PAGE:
Friday, 25 February 2011

The serious artist

Client: Ikea

I'm in a bit of a maudlin mood about work at the moment. I'm returning to a topic that preoccupies me to an unhealthy degree - what it is to be a true artist. I know that a lot of people who stop by my blog are illustrators themselves, so maybe you will understand what I mean when I say that I wonder sometimes if I'm an artist at all.

Client: Tesco

Client: Fiat

You see, I draw a lot of animals and car parts, and I animate run cycles and dog silhouettes, all on demand and for clients, not myself. It's what I have to do to make a living and a lot of the time it's quite fun. A lot of time is is soul-sapping. When the work isn't coming in thick and fast I have the chance to work on personal projects. And that's when I come unstuck.

I have impulsively signed myself up for the open studios event in North Wales, Helfa Gelf, with the intention of building up a body of my own, what I call 'proper', work before September. It's not that I have to be a painter or sculptor to take part - being an illustrator is just as valid, but I have yearnings to paint and to make more things with my hands and this is a good opportunity to push myself. To this end, I have started to think about what I really want to do, but right now I'm frozen with terror. It's that blank canvas feeling, you know?

It's been a long time since I've seriously sat down and thought about doing something entirely self-directed. What do I want to do? Who am I? What do I want to say? I used to use my sketchbooks at uni as a kind of repository for my 'streams of consciousness' ranting and self-loathing. I wrote much more than I drew in those sketchbooks. It was a way of procrastinating about producing any artwork at all; I was 'thinking'. I'm procrastinating right now by blogging my insecurities rather than addressing them practically.

I look at other artists' work and am preoccupied by a few questions. What is it that compels artists to do what they do; to choose to paint humans or landscapes or whatever? How do they make choices and decisions about where to make a mark, which colour to use, how big a canvas to paint on? How do they know if what they have done is any good? Or is it the case that whatever you do, you have to believe that it's good enough or no-one else will either. Where on earth do I start?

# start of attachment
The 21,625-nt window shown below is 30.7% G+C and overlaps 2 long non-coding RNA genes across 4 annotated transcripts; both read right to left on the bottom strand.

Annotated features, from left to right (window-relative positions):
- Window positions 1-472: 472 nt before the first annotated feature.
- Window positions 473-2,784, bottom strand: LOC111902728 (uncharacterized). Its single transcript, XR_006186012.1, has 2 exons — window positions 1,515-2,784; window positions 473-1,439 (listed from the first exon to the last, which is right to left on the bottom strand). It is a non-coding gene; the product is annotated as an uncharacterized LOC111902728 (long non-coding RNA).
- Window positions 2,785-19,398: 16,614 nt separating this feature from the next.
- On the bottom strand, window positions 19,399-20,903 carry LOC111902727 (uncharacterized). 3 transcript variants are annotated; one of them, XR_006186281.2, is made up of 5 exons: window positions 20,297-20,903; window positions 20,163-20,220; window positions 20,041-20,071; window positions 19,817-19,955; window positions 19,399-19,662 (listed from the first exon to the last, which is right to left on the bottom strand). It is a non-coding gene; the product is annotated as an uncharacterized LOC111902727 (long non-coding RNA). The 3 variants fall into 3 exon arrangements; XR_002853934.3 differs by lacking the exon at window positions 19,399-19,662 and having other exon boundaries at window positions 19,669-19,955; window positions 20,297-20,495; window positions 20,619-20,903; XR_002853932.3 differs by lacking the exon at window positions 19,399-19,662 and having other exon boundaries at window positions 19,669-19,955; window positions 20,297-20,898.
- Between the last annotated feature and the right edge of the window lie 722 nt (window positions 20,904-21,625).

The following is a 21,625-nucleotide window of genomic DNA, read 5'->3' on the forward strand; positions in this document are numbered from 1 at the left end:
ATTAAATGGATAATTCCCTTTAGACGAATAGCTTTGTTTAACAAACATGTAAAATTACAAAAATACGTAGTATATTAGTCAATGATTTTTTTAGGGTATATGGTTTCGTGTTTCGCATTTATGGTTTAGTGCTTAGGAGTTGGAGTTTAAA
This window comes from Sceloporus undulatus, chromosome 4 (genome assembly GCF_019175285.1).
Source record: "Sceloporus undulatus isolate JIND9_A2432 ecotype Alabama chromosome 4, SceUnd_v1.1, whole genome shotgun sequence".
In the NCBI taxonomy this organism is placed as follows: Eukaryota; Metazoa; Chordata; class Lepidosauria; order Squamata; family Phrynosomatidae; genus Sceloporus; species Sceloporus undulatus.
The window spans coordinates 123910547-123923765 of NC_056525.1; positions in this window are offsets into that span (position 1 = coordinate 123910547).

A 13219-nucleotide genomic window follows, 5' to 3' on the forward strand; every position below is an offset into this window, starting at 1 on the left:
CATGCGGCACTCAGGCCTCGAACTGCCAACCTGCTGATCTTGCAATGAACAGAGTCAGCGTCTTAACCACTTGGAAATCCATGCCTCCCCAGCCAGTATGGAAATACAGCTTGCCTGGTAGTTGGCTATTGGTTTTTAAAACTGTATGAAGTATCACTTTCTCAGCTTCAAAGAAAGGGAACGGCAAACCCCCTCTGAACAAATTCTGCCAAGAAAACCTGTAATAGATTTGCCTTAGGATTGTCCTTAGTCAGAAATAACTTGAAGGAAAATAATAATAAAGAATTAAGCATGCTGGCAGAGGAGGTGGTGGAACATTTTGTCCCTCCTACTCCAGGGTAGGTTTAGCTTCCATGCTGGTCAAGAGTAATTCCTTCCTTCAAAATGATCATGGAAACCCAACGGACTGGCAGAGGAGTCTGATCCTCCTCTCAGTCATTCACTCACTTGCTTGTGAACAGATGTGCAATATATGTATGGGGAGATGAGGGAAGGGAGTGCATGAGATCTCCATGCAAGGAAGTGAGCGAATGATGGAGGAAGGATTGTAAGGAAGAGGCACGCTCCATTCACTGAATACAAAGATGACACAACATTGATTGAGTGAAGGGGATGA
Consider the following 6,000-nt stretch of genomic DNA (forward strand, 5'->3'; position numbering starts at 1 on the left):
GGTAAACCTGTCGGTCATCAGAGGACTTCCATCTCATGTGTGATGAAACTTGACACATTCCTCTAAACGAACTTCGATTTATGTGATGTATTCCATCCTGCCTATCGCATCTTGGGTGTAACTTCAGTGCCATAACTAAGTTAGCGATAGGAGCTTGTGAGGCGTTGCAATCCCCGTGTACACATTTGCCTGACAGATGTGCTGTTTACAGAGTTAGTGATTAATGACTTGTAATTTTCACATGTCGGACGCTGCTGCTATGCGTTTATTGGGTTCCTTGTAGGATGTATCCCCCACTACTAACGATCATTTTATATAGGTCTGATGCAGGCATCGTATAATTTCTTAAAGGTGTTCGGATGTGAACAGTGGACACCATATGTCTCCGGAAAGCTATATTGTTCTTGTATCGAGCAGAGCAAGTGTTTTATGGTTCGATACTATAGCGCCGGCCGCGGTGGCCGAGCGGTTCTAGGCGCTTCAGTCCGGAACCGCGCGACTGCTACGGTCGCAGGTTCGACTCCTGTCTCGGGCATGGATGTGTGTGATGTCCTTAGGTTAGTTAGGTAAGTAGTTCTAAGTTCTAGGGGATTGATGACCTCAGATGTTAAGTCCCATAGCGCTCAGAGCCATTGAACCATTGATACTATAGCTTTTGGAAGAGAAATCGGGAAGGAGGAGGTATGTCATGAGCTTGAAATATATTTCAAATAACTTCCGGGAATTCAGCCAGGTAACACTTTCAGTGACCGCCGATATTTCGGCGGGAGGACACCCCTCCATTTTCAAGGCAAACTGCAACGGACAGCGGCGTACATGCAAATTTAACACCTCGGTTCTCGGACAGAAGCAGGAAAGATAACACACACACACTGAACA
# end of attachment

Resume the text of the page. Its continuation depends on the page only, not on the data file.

What I do know about myself is that I am obsessed by dead, stuffed, pickled animals, deformities, notions of conservation and preservation, education and display. I like reading about sideshows and freak shows, the circus and the zoo. I am not a serious person and I should value my ability to make people laugh. It's not easy when most 'real' artists seem to take themselves so seriously - am I too flippant to ever be an artist?

I wonder if any of you also feel like this, and what you do to inspire your own work, to give yourself a kick start when the inspiration and self-belief are running a bit low? How do you know if what you are doing is any good, or does that not matter? Please share your thoughts!


  1. I think illustration is art just as graphic design and fashion are forms of art. Although they can be commercial, weren't a lot of historical paintings also done for clients? Artists have always had to do commissions to make money.

    I think my boyfriend summed up what is good art quite well when we went to a modern art gallery in Nottingham. Both of us are quite cynical and know very little about serious art. We both thought the building was hideous from the outside. Inside we were immediately struck by the work of Jack Goldstein. We had no context, no education but we liked it. We couldn't exactly say why we liked it but Pete said "maybe good art is when you feel something when you look at it, even if you don't know what that is".